Case Review: Black employee awarded £27k after colleague’s “Golliwog” comments

A black employee working for a fruit and vegetable wholesaler in Gloucester has been awarded £27,000 in compensation after overhearing his colleague being referred to as a “Golliwog”.

Roy Morgan was a delivery driver and became upset after a colleague, Brian Ennis, was referred to as “Black Brian” and “Golliwog Brian”. This was apparently to distinguish this Brian from another Brian working for the same company who was white. Although Mr Ennis himself, the subject of the racial name-calling, did not bring legal action against his employers, his colleague Mr Morgan complained that he was no longer able to work within the racist environment and sued the company for constructive dismissal.

The Bristol Employment Tribunal heard that Mr Morgan’s employer, Amanda Miles, failed to stop the name-calling and thought that the labelling of “Black Brian” was entirely sensible.

According to an article in the Daily Telegraph, it was also reported that Ms Miles was “entirely unreceptive” to the suggestion that the “Golliwog” nicknames might have offended any black employees.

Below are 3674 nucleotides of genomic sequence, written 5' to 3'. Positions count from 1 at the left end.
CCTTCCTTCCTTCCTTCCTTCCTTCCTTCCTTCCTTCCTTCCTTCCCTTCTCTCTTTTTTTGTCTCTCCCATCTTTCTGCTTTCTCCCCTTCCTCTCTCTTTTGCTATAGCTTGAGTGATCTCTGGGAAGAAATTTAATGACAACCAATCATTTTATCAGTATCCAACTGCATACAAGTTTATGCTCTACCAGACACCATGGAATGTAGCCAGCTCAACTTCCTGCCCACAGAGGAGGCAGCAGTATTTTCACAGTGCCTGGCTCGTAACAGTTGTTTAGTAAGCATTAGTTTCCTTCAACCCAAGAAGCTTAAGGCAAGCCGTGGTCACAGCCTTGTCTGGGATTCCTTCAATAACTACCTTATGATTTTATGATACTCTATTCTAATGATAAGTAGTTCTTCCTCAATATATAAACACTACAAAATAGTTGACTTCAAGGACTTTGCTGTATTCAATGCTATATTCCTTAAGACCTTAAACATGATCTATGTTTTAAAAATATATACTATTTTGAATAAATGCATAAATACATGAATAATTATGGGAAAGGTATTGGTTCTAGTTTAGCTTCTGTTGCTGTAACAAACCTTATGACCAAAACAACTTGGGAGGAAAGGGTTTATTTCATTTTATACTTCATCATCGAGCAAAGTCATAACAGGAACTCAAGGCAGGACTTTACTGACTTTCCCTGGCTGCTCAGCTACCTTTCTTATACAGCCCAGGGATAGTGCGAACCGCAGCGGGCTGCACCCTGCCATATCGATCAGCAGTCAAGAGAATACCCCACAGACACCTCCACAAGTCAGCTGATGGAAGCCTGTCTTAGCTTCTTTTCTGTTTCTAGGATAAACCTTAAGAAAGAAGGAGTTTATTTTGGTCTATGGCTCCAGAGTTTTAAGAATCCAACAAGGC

The Employment Tribunal found in favour of Mr Morgan and stated that the racist nicknames being used, even though not against him directly, had “violated his dignity”.

Other racist remarks quoted at the Employment Tribunal which were alleged to have taken place at the company, included “stop speaking that jungle talk” and also “black people should be burnt at the stake like the Jews”.

Mr Morgan was awarded £27,000 in compensation for constructive dismissal and racial harassment. The Tribunal heard that swearing and name-calling was common in the wholesaler’s warehouse. Ms Miles, after the Judgment, said that it was “absolutely ridiculous” and that the Employment Tribunal had been “the most dodgy, pathetic process”.

The Employment Tribunal concluded: “The Claimant worked for an employer that tolerated not only racial banter in the workplace, but also the expression of extreme forms of racial prejudice. The Claimant found this comment to be offensive and was concerned that no steps appeared to be taken to address it.

“Ms Miles was entirely unreceptive to the notion that calling someone by the colour of their skin could cause offence. She had given no thought to finding another way to distinguishing the two Brians that did not involve labeling one of them by the colour of their skin.

“She had had no training in the principles of equal opportunity and appeared to have an entirely closed mind to what those principles might entail.”